Nadine Maenza commends religious freedom in North and East Syria to SyriacPress newsdesk

NORTH AND EAST SYRIA — In a conversation with our news desk, President of International Religious Freedom Secretariat and former Chair of the US Commission on International Religious Freedom (USCIRF) Nadine Maenza, shared her insights from her visit to North and East Syria and her meetings with officials from the Democratic Autonomous Administration (DAA).

During the conversation, Maenza commended the city of Raqqa for its progress in establishing a pluralistic society that guarantees coexistence between all ethnic and religious groups and includes women from all backgrounds in governance.

She also expressed gratitude and happiness for the opportunity to visit the Syriac Union Party (SUP) and be briefed about the activities of the Syriac (Aramean–Assyrian–Chaldean) people. Maenza expressed her wish to help empower the Syriac (Aramean–Assyrian–Chaldean) people to live peacefully in the region, develop their institutions, and establish a political, economic, and social presence, despite the Turkish attacks undermining security in the region.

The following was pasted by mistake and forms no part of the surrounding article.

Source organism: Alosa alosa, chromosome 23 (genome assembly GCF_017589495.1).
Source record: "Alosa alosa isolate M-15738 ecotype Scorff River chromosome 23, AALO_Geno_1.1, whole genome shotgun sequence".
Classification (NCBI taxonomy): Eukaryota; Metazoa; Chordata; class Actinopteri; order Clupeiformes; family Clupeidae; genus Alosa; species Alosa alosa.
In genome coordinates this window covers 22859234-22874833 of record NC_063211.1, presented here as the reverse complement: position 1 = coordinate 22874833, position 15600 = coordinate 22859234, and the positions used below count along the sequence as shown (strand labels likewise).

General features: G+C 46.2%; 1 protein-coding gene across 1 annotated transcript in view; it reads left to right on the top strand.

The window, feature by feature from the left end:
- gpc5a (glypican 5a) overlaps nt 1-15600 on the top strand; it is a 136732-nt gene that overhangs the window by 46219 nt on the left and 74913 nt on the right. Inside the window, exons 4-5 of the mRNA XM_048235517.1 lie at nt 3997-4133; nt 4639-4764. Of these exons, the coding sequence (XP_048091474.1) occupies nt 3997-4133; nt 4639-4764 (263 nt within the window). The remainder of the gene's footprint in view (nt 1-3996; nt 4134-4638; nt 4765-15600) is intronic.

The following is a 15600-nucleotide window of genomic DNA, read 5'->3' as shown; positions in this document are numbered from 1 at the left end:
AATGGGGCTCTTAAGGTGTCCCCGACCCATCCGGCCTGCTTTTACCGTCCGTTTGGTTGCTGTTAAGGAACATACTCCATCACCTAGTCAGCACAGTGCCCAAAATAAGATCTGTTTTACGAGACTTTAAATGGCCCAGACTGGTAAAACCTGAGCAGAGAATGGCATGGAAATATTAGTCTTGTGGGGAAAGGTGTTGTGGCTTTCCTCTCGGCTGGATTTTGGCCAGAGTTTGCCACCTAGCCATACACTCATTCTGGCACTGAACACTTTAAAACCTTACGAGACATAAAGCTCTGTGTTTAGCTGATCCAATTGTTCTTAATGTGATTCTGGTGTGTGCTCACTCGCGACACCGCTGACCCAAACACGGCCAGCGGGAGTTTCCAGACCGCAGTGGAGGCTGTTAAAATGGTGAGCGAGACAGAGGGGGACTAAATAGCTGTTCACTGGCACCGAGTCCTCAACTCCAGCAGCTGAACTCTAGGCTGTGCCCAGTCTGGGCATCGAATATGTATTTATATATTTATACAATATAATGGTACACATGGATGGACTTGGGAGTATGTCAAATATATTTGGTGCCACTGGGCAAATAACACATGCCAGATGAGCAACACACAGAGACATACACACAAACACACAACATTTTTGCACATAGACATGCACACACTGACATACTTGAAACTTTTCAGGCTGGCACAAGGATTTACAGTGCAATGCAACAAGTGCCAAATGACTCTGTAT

President of the International Religious Freedom Secretariat Nadine Maenza meeting with Spokesperson of the Syrian Democratic Forces (SDF) Aram Hanna).

Additionally, she emphasized the importance of informing the American and global public about the success of the DAA’s inclusive model of governance. The DAA structures ensure the participation of all ethnic and religious communities. Maenza appreciated the commitment of North and East Syria’s various ethnic components to the development of the DAA, despite the challenges they face and attempts to undermine coexistence.

Regarding the February earthquake that devastated the region, Maenza offered her condolences to the victims and their families, particularly in Cafrin (Afrin) and Sheikh Maqsoud. She praised the solidarity and aid that the people of North and East Syria provided to the afflicted.

Maenza stated that the DAA model is the best hope for ensuring that minority populations, including the Syriac (Aramean–Assyrian–Chaldean) people, can live a secure and prosperous life in their homeland.